Being a trial attorney is rewarding, fulfilling and compelling, but much less of the day to day actually takes place in front of a judge than many people might think. While there are certainly high-octane moments fighting for clients’ best interests in court, even the top trial lawyers must exhibit patience, professionalism, focus and attention to detail—all before ever stepping foot into the courtroom for a trial.
Although a large number of cases are settled prior to trial, real trial attorneys approach every case as if it will go to trial. That means they are completing investigations and discovery while simultaneously fielding inquiries, consulting with experts and communicating with colleagues.
Moving any given case forward entails motion hearings, status conferences and other procedures that require the attorney to regularly visit the court. Thus, trial attorneys often appear in front of a judge multiple times well before the trial date arrives.
In cases that do go to trial, the moment the energy and stakes really begin to escalate is when the jury panel enters. If you have ever been summoned to jury service, you can probably recall the experience of being questioned (and maybe even hoping not to be selected). The process is called voir dire (derived from the French phrase for “to speak the truth”) and is absolutely crucial for the attorneys on both sides as they each try to ensure a fair and unbiased jury.
A day in the life of a trial attorney during trial is more like what you may be picturing. These are the long and grueling, but undeniably exciting, days that some attorneys liken to game days for athletes. The preparation is similar, too. Trial attorneys usually wake up hours before dawn, for days or weeks at a time, to get ready for the expected, the unexpected and everything in between.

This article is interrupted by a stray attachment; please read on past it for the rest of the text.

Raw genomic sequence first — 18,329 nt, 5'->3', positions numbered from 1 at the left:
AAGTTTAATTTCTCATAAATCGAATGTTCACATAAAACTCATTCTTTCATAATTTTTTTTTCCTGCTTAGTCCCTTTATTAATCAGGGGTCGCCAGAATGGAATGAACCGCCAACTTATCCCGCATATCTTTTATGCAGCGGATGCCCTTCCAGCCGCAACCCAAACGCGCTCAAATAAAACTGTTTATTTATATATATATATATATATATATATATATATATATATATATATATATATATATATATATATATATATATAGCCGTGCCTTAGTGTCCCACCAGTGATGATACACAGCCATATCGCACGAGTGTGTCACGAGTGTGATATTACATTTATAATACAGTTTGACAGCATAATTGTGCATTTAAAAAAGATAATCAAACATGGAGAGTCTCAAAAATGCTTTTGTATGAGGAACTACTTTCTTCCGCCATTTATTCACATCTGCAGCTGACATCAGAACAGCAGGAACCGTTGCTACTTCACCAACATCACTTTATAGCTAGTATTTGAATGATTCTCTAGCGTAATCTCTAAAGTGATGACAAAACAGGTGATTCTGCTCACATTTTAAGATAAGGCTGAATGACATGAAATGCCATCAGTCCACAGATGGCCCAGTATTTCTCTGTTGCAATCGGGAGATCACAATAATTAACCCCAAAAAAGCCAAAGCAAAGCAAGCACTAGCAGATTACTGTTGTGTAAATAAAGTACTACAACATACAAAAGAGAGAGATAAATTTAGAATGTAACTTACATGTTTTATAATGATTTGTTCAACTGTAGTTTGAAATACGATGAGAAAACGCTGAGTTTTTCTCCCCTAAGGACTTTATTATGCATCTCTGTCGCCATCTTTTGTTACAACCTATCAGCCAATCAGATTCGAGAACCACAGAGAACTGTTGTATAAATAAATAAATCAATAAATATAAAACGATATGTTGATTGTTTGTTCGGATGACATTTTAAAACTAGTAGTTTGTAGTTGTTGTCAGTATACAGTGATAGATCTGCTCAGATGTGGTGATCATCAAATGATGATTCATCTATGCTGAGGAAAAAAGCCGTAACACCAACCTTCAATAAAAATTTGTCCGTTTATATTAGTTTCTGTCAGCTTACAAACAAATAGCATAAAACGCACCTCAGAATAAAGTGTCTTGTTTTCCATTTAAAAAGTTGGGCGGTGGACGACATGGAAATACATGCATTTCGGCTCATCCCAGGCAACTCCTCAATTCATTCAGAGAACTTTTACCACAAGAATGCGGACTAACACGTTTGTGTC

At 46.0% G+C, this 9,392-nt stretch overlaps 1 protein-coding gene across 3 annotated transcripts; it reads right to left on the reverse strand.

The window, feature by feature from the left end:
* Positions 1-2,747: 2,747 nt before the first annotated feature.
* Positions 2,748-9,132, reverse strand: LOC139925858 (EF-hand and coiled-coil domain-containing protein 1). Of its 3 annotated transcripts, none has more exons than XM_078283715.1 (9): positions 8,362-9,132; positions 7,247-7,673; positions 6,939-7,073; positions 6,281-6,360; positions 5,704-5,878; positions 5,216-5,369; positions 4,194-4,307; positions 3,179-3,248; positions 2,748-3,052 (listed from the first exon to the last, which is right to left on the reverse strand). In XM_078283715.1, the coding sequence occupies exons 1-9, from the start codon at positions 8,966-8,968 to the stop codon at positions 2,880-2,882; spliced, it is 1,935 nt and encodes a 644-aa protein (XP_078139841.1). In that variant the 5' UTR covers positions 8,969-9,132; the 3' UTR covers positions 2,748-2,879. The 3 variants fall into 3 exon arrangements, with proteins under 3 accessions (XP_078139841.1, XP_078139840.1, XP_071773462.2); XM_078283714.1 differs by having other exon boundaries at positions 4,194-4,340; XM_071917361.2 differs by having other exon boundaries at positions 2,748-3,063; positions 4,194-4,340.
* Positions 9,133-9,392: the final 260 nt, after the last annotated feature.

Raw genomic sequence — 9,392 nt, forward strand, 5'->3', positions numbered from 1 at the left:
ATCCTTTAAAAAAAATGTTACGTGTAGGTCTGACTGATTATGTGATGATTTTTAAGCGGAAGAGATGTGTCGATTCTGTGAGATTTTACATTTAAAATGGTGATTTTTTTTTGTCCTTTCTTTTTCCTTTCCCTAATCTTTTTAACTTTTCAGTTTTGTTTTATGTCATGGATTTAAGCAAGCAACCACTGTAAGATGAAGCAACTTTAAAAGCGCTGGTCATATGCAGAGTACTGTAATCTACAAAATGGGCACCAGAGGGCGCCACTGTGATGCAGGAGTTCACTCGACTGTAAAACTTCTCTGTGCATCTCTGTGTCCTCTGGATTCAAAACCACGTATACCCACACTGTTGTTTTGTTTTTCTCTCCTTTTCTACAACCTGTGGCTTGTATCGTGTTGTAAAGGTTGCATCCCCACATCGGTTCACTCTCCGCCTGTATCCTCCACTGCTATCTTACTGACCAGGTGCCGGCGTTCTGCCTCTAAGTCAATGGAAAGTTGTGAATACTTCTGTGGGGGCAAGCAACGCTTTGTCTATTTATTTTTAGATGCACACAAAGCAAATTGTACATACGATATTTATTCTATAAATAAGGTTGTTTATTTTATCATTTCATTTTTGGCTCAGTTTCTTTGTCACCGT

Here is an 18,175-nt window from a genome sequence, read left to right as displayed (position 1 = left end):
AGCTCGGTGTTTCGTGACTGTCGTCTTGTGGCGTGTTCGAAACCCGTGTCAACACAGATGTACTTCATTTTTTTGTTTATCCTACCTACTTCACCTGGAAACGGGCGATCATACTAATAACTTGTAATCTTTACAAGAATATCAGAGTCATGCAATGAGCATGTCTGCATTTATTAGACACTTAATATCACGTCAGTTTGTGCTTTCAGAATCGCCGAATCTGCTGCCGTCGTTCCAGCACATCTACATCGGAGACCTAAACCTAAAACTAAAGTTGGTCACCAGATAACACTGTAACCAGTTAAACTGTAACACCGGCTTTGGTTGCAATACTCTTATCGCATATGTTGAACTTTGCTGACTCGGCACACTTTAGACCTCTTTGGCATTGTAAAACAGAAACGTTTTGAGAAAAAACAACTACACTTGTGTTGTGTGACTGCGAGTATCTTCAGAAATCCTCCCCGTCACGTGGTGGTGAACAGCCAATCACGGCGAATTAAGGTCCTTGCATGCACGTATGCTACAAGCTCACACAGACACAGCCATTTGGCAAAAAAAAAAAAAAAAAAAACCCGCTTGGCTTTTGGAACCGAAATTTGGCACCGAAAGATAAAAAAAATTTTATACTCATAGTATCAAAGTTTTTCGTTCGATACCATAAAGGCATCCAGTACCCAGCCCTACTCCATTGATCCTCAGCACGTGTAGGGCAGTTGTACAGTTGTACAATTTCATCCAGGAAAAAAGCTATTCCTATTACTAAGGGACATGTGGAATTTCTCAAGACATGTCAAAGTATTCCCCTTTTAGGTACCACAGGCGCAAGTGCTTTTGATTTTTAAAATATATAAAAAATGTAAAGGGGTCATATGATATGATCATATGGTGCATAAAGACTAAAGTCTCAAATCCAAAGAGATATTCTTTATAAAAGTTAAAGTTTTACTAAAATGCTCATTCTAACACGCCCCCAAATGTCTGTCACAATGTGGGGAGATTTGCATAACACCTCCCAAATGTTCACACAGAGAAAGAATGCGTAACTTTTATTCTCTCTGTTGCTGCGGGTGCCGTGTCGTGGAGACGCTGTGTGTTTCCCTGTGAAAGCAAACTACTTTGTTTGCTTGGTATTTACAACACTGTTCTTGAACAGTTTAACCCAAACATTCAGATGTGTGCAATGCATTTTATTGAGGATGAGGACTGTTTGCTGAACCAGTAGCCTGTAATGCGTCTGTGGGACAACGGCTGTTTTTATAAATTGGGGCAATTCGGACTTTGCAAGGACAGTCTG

Compiling exhibit binders, meeting with the judge, preparing witnesses and presenting an opening statement are just a few of the highlights from day one alone. The days that follow include calling witnesses from both sides as well as presenting expert testimony, showing physical evidence and ultimately concluding with a closing argument. It can take several weeks to proceed from jury selection through closing arguments. When the jury begins to deliberate, some attorneys anxiously—almost painfully—await the verdict, while others decompress and recognize that the work is done, and the outcome is now out of their hands.
There are many unglamorous aspects of being a trial attorney, but they are all important. Both in the office and in the courtroom, trial lawyers keep each client’s best interests at heart while honoring the law. Read more on the make-or-break career lessons that attorneys only learn after law school.